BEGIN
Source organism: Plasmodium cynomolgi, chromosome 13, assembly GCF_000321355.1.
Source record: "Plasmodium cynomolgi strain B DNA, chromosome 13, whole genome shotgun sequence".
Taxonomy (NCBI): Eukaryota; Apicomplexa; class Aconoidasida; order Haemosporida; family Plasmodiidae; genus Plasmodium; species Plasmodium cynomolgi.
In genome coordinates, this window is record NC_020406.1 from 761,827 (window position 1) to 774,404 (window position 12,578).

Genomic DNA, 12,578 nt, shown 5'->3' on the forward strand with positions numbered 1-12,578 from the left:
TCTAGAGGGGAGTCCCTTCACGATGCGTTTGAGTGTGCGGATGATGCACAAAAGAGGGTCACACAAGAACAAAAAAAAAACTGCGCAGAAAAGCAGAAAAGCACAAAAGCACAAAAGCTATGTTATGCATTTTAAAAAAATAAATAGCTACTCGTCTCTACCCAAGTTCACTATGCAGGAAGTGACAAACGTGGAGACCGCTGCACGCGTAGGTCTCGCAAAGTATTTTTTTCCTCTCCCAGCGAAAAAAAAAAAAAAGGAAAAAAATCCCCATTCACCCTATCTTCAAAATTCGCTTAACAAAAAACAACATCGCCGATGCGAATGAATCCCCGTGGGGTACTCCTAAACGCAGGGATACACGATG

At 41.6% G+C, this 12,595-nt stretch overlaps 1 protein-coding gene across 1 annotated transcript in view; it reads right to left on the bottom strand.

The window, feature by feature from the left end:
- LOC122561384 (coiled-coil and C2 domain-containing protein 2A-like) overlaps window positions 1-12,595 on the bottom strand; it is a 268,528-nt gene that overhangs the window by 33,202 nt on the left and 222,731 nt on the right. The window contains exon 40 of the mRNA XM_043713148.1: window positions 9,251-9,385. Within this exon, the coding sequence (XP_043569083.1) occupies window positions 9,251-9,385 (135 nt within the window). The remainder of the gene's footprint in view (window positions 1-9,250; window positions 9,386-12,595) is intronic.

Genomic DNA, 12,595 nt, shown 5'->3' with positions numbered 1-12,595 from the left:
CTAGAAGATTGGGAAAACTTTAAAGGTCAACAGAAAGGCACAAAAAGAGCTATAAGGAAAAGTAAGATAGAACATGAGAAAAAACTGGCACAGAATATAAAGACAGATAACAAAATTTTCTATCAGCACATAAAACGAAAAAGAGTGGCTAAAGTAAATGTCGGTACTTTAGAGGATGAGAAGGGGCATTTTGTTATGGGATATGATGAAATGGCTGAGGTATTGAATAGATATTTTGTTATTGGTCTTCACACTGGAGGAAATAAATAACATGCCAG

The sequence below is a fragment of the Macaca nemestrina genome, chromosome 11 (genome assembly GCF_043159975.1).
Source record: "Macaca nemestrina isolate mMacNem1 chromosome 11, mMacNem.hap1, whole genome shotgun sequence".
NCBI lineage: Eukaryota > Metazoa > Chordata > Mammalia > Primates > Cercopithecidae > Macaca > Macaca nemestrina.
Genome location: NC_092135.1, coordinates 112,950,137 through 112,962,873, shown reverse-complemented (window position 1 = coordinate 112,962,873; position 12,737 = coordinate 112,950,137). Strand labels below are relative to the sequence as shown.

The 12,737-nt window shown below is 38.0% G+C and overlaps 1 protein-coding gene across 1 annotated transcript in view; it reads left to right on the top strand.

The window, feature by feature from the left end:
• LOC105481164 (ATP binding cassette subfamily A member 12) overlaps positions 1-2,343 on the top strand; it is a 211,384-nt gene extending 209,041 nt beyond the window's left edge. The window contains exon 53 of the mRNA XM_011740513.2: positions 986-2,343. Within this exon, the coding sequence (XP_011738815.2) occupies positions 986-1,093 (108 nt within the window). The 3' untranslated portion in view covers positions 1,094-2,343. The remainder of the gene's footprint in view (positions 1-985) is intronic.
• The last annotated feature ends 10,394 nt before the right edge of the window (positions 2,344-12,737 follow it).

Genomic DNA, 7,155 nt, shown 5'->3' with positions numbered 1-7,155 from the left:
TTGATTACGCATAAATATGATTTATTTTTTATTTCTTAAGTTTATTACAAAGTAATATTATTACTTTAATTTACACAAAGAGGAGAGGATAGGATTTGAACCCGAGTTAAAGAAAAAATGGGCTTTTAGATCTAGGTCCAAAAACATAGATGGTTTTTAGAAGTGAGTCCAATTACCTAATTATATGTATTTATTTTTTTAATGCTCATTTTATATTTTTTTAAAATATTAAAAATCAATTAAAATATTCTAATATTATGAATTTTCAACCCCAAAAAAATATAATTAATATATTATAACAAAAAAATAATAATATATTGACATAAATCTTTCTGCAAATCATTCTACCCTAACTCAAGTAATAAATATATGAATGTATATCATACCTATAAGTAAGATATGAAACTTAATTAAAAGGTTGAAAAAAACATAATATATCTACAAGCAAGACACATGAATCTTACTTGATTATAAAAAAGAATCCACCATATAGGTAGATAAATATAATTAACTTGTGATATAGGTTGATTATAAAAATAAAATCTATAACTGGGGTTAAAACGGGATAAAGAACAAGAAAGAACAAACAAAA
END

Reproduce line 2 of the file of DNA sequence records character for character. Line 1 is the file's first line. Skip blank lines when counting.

Source record: "Plasmodium cynomolgi strain B DNA, chromosome 13, whole genome shotgun sequence".